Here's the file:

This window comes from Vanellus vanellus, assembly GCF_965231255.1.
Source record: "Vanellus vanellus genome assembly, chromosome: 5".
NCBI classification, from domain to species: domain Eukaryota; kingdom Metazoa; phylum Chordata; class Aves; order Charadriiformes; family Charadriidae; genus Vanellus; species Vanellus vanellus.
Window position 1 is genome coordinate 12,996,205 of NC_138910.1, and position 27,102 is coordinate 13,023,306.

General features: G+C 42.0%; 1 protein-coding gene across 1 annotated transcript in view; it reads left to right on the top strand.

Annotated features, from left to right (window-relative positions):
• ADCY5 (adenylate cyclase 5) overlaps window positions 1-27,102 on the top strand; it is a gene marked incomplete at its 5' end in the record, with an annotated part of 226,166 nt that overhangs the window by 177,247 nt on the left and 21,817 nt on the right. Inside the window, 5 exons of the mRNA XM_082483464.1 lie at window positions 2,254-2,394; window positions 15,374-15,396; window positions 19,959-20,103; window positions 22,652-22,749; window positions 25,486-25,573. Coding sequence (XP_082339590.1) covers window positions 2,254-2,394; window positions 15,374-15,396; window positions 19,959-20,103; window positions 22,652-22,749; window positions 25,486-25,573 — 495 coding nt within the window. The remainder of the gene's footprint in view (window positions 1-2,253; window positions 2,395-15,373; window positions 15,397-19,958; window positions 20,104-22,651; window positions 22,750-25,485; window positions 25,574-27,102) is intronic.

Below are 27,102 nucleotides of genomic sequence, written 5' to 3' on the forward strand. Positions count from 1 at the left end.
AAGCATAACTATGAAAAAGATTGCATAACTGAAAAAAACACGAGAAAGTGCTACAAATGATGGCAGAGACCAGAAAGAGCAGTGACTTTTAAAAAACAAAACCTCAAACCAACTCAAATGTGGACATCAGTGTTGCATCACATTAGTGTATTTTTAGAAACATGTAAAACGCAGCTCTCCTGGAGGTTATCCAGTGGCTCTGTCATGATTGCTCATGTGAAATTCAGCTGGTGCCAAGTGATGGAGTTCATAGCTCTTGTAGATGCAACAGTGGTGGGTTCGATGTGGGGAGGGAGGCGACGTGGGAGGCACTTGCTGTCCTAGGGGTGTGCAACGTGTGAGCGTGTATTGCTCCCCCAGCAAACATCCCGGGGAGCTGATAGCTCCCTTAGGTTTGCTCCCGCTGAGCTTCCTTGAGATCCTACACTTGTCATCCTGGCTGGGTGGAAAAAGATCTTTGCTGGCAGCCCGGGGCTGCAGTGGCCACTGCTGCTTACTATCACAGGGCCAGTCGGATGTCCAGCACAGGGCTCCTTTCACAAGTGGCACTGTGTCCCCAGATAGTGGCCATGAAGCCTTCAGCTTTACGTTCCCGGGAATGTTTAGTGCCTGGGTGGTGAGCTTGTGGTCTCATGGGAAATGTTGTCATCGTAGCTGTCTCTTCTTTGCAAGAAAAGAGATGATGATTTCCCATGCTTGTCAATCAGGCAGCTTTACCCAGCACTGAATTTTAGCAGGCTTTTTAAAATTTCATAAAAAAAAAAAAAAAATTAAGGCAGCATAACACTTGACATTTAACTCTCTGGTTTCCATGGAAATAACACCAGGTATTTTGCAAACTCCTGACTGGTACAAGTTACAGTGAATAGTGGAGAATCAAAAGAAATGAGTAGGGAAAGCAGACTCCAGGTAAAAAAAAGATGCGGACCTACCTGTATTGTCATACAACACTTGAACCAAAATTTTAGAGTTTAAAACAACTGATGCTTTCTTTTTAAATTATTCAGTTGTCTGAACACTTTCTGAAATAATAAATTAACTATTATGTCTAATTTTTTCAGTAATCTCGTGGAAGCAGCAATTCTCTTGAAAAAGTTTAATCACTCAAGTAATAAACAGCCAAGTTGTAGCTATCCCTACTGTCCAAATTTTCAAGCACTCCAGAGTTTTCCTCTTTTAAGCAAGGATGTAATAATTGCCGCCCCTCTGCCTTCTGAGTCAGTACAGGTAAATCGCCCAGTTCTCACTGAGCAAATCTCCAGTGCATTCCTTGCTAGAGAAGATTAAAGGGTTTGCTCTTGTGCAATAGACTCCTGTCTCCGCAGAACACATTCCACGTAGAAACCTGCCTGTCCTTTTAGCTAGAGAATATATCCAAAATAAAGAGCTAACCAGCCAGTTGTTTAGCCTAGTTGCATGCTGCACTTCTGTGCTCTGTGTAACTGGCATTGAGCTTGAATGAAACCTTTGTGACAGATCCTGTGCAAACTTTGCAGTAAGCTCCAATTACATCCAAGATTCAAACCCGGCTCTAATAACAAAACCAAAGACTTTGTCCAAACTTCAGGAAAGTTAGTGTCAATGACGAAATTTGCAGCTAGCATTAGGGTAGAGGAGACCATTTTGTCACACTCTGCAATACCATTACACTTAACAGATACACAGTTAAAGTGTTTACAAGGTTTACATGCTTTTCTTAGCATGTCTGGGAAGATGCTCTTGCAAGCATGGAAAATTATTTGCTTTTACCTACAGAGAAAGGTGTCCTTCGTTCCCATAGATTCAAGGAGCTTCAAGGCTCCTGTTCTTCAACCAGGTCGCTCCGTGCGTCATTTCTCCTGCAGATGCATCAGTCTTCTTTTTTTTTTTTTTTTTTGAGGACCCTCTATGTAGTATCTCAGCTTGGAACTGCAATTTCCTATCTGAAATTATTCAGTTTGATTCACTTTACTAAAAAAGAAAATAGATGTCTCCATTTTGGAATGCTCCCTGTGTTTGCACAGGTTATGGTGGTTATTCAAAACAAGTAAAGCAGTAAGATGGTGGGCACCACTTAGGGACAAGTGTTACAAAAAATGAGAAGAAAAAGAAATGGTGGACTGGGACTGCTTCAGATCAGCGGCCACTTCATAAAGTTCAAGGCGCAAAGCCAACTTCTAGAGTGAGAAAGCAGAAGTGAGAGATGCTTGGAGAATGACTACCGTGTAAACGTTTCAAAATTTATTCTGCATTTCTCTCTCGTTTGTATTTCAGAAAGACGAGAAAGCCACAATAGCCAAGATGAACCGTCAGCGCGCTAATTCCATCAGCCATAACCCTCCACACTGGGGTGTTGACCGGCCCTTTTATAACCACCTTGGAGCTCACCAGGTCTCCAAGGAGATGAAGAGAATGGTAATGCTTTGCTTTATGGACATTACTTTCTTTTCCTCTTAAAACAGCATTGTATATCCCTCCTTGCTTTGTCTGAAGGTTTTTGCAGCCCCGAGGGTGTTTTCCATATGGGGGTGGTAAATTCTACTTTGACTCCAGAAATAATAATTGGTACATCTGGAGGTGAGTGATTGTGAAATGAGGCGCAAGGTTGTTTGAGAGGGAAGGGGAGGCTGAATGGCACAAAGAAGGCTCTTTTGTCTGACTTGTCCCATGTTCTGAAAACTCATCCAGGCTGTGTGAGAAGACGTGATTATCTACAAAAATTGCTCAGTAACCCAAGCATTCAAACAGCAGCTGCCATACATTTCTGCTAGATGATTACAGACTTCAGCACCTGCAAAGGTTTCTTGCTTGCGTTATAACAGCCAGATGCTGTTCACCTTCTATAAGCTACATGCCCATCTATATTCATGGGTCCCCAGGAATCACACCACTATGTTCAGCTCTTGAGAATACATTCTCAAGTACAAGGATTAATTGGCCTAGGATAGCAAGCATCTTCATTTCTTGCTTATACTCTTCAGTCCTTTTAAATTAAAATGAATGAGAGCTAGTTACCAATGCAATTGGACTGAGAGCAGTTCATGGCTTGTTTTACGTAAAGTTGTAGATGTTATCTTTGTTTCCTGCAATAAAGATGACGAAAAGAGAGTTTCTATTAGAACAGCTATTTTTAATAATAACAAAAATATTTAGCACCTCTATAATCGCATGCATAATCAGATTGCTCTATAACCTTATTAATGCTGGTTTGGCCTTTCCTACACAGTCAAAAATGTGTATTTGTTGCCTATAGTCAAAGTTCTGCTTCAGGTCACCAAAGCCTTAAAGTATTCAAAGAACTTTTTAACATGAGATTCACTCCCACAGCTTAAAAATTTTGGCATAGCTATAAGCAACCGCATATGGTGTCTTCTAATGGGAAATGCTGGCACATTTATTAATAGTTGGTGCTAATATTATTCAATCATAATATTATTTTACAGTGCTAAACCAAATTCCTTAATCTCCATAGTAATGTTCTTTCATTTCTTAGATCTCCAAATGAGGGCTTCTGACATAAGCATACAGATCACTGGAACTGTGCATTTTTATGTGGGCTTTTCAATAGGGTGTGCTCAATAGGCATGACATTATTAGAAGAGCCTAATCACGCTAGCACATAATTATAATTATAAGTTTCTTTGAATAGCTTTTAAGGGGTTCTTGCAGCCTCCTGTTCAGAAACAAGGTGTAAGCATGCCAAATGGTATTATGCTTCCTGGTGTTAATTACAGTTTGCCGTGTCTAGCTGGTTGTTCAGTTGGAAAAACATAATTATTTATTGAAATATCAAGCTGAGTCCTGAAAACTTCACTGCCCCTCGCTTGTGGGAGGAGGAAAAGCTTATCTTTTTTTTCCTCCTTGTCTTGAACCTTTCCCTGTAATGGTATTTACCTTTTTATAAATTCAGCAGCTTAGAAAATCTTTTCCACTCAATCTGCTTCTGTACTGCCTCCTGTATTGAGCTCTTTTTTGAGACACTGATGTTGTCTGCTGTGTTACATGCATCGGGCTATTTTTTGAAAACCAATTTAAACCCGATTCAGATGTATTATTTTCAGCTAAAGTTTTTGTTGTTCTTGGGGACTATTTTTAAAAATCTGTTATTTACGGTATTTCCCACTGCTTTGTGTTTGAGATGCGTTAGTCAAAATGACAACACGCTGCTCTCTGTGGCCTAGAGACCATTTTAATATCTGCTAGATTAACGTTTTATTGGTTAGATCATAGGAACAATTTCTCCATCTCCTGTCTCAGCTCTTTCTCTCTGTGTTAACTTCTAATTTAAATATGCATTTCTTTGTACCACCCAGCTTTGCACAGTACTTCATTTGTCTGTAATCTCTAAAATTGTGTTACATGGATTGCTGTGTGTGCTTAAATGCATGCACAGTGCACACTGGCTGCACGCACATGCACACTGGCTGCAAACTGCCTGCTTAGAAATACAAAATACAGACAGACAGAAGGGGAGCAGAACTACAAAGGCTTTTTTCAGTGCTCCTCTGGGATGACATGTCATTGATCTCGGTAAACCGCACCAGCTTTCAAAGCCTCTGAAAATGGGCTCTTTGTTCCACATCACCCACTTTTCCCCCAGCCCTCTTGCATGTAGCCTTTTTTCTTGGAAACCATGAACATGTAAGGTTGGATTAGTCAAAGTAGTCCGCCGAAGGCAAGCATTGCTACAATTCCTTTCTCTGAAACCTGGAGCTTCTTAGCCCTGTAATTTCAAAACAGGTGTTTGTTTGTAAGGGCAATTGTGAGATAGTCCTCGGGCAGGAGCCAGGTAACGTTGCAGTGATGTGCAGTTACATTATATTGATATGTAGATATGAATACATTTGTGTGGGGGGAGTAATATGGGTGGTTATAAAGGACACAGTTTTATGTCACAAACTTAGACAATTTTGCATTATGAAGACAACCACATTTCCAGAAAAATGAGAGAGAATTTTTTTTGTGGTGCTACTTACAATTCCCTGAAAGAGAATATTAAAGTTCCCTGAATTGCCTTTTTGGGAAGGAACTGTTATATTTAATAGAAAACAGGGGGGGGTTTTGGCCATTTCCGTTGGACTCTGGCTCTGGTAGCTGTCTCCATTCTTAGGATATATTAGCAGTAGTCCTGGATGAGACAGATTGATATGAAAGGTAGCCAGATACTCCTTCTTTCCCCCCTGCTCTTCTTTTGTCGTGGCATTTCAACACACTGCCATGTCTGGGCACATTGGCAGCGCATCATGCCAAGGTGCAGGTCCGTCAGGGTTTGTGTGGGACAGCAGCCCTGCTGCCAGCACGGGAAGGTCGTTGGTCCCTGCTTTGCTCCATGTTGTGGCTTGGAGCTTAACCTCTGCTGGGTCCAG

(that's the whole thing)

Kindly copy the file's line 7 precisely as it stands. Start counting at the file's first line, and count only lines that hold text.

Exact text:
• ADCY5 (adenylate cyclase 5) overlaps window positions 1-27,102 on the top strand; it is a gene marked incomplete at its 5' end in the record, with an annotated part of 226,166 nt that overhangs the window by 177,247 nt on the left and 21,817 nt on the right. Inside the window, 5 exons of the mRNA XM_082483464.1 lie at window positions 2,254-2,394; window positions 15,374-15,396; window positions 19,959-20,103; window positions 22,652-22,749; window positions 25,486-25,573. Coding sequence (XP_082339590.1) covers window positions 2,254-2,394; window positions 15,374-15,396; window positions 19,959-20,103; window positions 22,652-22,749; window positions 25,486-25,573 — 495 coding nt within the window. The remainder of the gene's footprint in view (window positions 1-2,253; window positions 2,395-15,373; window positions 15,397-19,958; window positions 20,104-22,651; window positions 22,750-25,485; window positions 25,574-27,102) is intronic.